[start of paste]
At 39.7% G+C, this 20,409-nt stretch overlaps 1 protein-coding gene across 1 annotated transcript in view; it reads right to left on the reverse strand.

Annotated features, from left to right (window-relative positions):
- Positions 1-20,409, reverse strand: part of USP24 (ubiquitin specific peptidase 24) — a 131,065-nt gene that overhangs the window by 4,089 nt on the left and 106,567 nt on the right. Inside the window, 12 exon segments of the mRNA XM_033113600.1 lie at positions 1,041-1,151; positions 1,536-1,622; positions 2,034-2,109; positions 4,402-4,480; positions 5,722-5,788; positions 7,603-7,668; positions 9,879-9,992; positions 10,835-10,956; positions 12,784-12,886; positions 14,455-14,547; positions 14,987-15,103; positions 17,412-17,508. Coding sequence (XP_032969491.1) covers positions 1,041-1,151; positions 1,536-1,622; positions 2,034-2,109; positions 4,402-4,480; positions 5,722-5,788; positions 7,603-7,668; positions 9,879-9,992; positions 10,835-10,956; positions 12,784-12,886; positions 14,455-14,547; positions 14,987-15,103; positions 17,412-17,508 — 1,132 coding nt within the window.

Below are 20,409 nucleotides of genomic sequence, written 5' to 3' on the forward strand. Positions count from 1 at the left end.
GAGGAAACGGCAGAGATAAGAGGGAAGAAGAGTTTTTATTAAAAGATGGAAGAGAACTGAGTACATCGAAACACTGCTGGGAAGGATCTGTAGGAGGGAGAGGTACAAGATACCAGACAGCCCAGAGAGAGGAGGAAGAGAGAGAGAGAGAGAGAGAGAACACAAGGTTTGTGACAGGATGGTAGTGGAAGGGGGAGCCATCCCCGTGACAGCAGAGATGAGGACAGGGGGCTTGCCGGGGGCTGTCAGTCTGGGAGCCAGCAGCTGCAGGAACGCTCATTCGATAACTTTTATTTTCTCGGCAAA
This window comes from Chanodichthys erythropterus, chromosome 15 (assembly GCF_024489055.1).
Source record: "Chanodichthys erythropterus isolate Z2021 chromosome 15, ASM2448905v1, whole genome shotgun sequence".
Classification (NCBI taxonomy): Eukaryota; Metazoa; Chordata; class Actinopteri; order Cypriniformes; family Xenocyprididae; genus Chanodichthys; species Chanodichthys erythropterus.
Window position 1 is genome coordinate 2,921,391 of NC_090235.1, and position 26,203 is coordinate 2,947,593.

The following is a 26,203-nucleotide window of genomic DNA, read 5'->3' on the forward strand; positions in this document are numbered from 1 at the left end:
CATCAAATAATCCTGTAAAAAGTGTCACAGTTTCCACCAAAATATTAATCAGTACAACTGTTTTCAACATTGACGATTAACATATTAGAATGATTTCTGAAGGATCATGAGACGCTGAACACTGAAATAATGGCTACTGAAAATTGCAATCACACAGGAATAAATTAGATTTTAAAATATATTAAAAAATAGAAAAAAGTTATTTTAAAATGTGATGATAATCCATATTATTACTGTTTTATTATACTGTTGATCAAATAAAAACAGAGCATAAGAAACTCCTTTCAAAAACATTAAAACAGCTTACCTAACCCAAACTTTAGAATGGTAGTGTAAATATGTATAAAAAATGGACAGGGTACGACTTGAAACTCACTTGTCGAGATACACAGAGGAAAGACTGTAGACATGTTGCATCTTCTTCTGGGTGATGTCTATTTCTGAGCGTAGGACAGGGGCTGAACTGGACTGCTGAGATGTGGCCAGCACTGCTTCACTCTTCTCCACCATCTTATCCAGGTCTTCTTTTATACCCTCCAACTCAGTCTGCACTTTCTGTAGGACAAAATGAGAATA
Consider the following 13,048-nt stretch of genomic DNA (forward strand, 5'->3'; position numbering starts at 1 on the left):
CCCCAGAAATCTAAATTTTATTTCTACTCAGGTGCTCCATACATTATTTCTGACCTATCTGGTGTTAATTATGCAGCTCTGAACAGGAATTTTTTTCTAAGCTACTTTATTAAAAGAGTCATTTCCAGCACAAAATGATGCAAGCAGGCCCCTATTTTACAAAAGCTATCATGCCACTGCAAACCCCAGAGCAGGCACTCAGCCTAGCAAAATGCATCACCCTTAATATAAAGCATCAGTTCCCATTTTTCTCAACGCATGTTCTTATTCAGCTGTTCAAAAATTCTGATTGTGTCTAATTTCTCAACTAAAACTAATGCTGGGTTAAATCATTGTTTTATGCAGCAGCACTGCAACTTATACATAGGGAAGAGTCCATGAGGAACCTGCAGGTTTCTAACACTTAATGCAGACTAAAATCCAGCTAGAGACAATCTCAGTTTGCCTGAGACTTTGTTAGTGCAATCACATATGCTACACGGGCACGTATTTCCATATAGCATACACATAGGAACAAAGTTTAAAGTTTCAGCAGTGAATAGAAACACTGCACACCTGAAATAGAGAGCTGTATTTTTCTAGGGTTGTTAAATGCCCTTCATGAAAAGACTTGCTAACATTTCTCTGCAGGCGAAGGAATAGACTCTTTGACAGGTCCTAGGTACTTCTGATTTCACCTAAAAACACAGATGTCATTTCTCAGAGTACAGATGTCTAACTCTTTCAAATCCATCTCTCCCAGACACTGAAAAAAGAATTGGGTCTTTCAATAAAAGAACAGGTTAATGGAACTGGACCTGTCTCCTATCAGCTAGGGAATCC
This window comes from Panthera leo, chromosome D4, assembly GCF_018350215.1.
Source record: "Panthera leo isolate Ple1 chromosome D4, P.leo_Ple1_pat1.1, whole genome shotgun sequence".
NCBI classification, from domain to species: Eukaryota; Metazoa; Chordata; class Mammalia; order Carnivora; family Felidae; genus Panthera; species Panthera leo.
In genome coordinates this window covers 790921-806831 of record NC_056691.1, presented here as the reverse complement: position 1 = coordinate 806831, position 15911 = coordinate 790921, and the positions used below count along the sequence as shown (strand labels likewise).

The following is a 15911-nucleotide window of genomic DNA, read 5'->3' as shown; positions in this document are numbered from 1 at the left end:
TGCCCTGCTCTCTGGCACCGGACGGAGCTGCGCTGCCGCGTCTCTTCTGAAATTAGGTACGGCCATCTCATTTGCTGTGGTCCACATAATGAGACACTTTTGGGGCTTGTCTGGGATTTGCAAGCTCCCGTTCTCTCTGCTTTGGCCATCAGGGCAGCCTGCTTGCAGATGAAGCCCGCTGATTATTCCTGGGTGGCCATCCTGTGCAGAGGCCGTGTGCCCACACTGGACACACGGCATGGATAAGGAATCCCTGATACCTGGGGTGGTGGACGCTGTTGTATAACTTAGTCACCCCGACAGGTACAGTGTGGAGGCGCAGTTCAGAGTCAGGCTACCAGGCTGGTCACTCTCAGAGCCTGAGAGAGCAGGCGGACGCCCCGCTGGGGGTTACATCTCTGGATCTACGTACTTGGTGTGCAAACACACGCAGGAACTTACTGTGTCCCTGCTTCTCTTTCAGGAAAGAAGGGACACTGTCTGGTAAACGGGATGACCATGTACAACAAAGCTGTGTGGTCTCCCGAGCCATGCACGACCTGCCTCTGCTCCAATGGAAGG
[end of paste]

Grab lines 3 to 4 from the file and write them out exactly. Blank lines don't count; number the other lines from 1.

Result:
- Positions 1-20,409, reverse strand: part of USP24 (ubiquitin specific peptidase 24) — a 131,065-nt gene that overhangs the window by 4,089 nt on the left and 106,567 nt on the right. Inside the window, 12 exon segments of the mRNA XM_033113600.1 lie at positions 1,041-1,151; positions 1,536-1,622; positions 2,034-2,109; positions 4,402-4,480; positions 5,722-5,788; positions 7,603-7,668; positions 9,879-9,992; positions 10,835-10,956; positions 12,784-12,886; positions 14,455-14,547; positions 14,987-15,103; positions 17,412-17,508. Coding sequence (XP_032969491.1) covers positions 1,041-1,151; positions 1,536-1,622; positions 2,034-2,109; positions 4,402-4,480; positions 5,722-5,788; positions 7,603-7,668; positions 9,879-9,992; positions 10,835-10,956; positions 12,784-12,886; positions 14,455-14,547; positions 14,987-15,103; positions 17,412-17,508 — 1,132 coding nt within the window.

Below are 20,409 nucleotides of genomic sequence, written 5' to 3' on the forward strand. Positions count from 1 at the left end.